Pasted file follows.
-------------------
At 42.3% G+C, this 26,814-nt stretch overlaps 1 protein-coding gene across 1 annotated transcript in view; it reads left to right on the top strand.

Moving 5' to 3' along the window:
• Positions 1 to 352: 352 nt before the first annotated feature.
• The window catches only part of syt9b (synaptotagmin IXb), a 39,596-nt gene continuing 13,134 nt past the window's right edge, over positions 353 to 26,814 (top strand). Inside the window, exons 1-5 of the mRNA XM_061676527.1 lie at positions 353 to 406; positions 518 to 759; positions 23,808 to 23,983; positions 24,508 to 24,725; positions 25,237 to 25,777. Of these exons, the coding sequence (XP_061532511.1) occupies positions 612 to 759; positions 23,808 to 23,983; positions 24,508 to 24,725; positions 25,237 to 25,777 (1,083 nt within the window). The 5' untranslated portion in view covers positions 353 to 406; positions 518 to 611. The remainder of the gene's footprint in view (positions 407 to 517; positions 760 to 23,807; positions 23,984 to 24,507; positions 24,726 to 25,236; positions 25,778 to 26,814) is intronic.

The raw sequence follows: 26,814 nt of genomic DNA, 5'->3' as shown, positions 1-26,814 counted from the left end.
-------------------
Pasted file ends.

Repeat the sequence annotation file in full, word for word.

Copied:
At 42.3% G+C, this 26,814-nt stretch overlaps 1 protein-coding gene across 1 annotated transcript in view; it reads left to right on the top strand.

Moving 5' to 3' along the window:
• Positions 1 to 352: 352 nt before the first annotated feature.
• The window catches only part of syt9b (synaptotagmin IXb), a 39,596-nt gene continuing 13,134 nt past the window's right edge, over positions 353 to 26,814 (top strand). Inside the window, exons 1-5 of the mRNA XM_061676527.1 lie at positions 353 to 406; positions 518 to 759; positions 23,808 to 23,983; positions 24,508 to 24,725; positions 25,237 to 25,777. Of these exons, the coding sequence (XP_061532511.1) occupies positions 612 to 759; positions 23,808 to 23,983; positions 24,508 to 24,725; positions 25,237 to 25,777 (1,083 nt within the window). The 5' untranslated portion in view covers positions 353 to 406; positions 518 to 611. The remainder of the gene's footprint in view (positions 407 to 517; positions 760 to 23,807; positions 23,984 to 24,507; positions 24,726 to 25,236; positions 25,778 to 26,814) is intronic.

The raw sequence follows: 26,814 nt of genomic DNA, 5'->3' as shown, positions 1-26,814 counted from the left end.